Kellogg's - Driving Innovation with Software Defined Networking Infrastructure
When you think of breakfast cereal, you most likely think of Kellogg's. With 2014 sales of $14.6 billion and more than 1,600 foods, Kellogg's is the world's leading cereal company; second largest producer of cookies, crackers and savory snacks; and a leading North American frozen foods company in over 180 countries. To help its 30,000 employees communicate and collaborate, Kellogg's is moving to a software defined telecommunications infrastructure which leverages innovative technologies such as SIP. The company is in the process of eliminating legacy phone lines globally and rolling out unified communications infrastructure which will enable cost savings and collaboration improvements for team members. Kellogg's hopes to drive higher efficiency with its telecom spend, in part, through use of innovative technologies such as Sonus SBC's. This includes interoperability with multiple vendors' communication systems, as well as security and integration with the carrier network.
Glenn Allison, Director of Global Networks for Kellogg's noted, "SIP enables cost savings, interoperability with multiple unified communications platforms and an easy migration path to the cloud." He added, "A lot of our focus is driving integration with the infrastructure to leverage cost savings. By eliminating costly traditional phone lines and moving to SIP we are driving much higher efficiency with our telecom spend." In addition to getting more efficient usage of their IT assets, Kellogg's found that the move to UC and SIP helps improve the way team members collaborate.
A key to this strategy is use of Sonus SBCs, which are used to connect Kellogg's internal infrastructure with the carrier network, including AT&T and others. Allison noted several drivers for this approach, including support for multiple carriers, interoperability with multiple telephony platforms, and ease of support. Security was also an important element, as SBCs play a key role in providing secure communications in a SIP environment. Other drivers include ease of support, availability of software updates, and patching.
Kellogg's found significant cost savings by moving to SIP and integrating multiple telephony platforms. According to Allison, Kellogg's "will save over quarter million dollars by converting just one of our corporate offices. As we convert more offices to this technology using Sonus we'll be able to save millions of dollars in telecom costs in the long run." He added, "The Sonus infrastructure lets us connect with SIP service providers like AT&T and integrate with Cisco, Avaya, Lync and other telephony platforms, which drives integration from a call routing perspective."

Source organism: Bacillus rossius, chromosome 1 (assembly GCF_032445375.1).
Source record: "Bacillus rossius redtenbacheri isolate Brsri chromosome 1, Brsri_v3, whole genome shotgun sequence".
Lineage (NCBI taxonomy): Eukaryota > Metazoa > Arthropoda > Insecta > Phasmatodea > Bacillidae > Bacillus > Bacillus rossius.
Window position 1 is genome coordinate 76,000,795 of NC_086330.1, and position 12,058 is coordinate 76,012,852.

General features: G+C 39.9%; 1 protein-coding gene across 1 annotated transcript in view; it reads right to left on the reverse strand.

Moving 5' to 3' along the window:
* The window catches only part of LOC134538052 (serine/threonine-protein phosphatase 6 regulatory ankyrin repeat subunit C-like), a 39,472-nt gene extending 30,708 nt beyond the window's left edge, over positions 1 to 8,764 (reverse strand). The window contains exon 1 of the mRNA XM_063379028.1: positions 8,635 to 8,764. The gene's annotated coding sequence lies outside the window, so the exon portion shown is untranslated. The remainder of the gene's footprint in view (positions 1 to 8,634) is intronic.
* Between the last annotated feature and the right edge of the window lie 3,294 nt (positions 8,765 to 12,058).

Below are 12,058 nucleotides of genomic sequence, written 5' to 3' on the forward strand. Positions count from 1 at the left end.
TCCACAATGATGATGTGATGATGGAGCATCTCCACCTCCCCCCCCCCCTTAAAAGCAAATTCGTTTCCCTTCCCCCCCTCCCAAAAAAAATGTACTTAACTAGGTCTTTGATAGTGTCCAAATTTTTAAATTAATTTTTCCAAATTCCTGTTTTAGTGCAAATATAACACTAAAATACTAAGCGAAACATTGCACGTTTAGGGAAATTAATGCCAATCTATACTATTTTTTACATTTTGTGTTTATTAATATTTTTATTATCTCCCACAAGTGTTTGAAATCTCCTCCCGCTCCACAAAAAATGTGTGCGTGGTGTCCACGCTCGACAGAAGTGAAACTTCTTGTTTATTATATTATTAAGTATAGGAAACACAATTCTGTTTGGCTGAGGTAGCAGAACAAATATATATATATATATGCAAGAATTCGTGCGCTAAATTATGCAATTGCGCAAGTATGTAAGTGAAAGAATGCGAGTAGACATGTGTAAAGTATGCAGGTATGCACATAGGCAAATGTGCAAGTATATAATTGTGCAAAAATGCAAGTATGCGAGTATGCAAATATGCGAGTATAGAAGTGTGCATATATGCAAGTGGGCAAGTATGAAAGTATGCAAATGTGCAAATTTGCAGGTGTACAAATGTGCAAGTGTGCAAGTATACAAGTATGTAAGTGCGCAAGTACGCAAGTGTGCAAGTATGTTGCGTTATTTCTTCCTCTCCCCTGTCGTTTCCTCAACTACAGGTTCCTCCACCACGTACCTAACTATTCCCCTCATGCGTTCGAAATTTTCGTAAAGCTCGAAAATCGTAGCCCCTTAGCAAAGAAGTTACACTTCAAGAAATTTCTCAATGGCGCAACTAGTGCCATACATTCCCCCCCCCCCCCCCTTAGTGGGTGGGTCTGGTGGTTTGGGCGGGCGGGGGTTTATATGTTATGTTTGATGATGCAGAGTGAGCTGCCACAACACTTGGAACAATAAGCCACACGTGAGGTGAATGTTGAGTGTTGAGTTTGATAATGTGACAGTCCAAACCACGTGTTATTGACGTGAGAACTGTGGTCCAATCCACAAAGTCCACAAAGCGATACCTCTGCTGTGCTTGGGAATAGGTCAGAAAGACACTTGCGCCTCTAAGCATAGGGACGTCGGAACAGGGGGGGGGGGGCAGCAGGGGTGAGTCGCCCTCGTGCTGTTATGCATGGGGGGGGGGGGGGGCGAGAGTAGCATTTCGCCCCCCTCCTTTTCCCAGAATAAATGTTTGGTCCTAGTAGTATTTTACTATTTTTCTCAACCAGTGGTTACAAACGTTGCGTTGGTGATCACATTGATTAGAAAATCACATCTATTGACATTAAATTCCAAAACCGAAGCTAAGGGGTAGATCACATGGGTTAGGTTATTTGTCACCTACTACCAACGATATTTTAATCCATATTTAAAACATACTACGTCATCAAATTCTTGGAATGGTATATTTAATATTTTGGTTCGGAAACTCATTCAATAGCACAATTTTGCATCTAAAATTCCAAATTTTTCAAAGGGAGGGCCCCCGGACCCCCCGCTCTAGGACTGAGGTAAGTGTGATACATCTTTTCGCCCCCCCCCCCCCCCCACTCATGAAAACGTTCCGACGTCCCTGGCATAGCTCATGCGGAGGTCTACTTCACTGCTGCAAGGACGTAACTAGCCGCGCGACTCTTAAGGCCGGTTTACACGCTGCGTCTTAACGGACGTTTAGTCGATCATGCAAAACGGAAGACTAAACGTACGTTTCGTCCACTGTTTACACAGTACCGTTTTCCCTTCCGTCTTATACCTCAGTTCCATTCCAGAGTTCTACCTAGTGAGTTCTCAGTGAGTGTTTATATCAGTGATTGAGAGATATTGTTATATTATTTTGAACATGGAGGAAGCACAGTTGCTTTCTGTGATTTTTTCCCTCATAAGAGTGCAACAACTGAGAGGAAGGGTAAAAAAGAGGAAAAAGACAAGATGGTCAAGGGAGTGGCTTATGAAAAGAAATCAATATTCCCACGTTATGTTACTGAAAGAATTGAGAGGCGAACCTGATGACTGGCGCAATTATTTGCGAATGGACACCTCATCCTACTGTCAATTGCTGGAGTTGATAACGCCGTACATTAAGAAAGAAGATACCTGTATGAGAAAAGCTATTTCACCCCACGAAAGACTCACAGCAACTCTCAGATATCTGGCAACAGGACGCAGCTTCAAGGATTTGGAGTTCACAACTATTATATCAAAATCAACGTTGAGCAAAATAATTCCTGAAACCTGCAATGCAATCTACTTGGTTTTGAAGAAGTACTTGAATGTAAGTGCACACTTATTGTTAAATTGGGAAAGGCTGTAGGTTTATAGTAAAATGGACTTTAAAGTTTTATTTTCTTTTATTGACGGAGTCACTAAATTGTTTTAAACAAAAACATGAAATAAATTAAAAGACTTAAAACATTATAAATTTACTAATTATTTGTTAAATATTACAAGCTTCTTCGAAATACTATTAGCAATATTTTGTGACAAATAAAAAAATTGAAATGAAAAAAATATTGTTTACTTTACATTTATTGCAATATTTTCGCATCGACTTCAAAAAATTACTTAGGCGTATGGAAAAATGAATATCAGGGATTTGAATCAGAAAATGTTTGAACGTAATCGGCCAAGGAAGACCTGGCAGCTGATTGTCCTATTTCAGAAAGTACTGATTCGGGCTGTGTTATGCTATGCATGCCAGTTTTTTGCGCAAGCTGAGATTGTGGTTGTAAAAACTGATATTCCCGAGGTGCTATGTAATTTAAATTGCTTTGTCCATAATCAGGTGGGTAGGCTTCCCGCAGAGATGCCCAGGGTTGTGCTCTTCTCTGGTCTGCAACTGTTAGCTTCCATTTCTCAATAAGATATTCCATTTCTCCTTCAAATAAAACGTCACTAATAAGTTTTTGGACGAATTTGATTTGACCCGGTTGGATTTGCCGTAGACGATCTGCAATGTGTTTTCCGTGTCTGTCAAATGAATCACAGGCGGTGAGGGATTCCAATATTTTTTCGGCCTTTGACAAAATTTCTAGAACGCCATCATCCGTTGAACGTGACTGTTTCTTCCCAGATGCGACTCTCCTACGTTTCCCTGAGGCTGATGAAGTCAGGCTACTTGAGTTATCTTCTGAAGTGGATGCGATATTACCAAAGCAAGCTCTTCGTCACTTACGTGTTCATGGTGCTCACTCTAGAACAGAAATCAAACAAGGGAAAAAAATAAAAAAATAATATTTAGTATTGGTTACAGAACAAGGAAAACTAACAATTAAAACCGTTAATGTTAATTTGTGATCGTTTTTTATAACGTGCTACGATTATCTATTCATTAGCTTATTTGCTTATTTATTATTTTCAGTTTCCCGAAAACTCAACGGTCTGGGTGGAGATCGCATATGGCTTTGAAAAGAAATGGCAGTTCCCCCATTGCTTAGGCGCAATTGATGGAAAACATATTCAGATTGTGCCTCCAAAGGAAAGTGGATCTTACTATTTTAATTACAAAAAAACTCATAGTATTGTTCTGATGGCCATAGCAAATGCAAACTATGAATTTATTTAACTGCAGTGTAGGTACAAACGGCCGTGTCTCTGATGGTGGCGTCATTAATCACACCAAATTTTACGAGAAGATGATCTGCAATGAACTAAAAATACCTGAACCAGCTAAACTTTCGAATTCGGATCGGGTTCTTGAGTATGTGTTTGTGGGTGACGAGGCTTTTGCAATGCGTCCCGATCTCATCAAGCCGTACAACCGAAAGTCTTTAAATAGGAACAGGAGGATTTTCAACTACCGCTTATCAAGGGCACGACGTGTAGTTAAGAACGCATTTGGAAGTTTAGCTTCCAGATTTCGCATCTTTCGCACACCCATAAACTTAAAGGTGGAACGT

The move to SIP is helping to simplify management of their telecom infrastructure. Allison notes, "The corporate office that we initially converted to SIP had legacy PRI and POTs lines which we consolidated to the SIP architecture, which greatly simplifies our administration. Ultimately we plan on consolidating our telephony platforms; getting on SIP and using Sonus is a critical step in doing this." He adds, "As we port phone numbers to Sonus, we can easily move between our existing multiple telephony platforms globally," giving Kellogg's more flexibility. There are also security benefits from using the Sonus SBCs, which was definitely a factor when Kellogg's initially made the move to SIP.
Some of the challenges Kellogg's dealt with included "Working through the process with the carriers" and getting the infrastructure ready. You have to bring in the telecom circuit infrastructure, make sure the toll free lines and DID are ready, and you have to do number porting, etc."
When asked about lessons learned, Allison emphasized the importance of doing due diligence upfront to understand your inventory of various components. "It's important to identify upfront the different phone lines, POTs lines, etc. - what do we have, what are we paying for, what is the service used for?" He noted that, "It would have been helpful to understand what the different lines are used for to make the porting process as smooth as possible." For example, a credit card swipe machine in the cafeteria used a dial out phone line, which was accidently ported to SIP, requiring a workaround to move forward with the porting process. There were also fax lines that were included in the conversion process that required workarounds. Allison suggests that companies "Do the inventory as soon as possible and validate every line. Make sure CSR records in the carrier system are accurate and billing to the right account to get a clean porting process. Start that due diligence as soon as possible. You can be saving thousands of dollars a day by moving to SIP so you want to move as quickly as possible and avoid delays in that process. Time is money."
While communication interoperability, flexibility and security may not be what you think of when you reach for a box of Corn Flakes or Rice Krispies, they're certainly top of mind for the company behind your breakfast favorites.
This paper is sponsored by Sonus.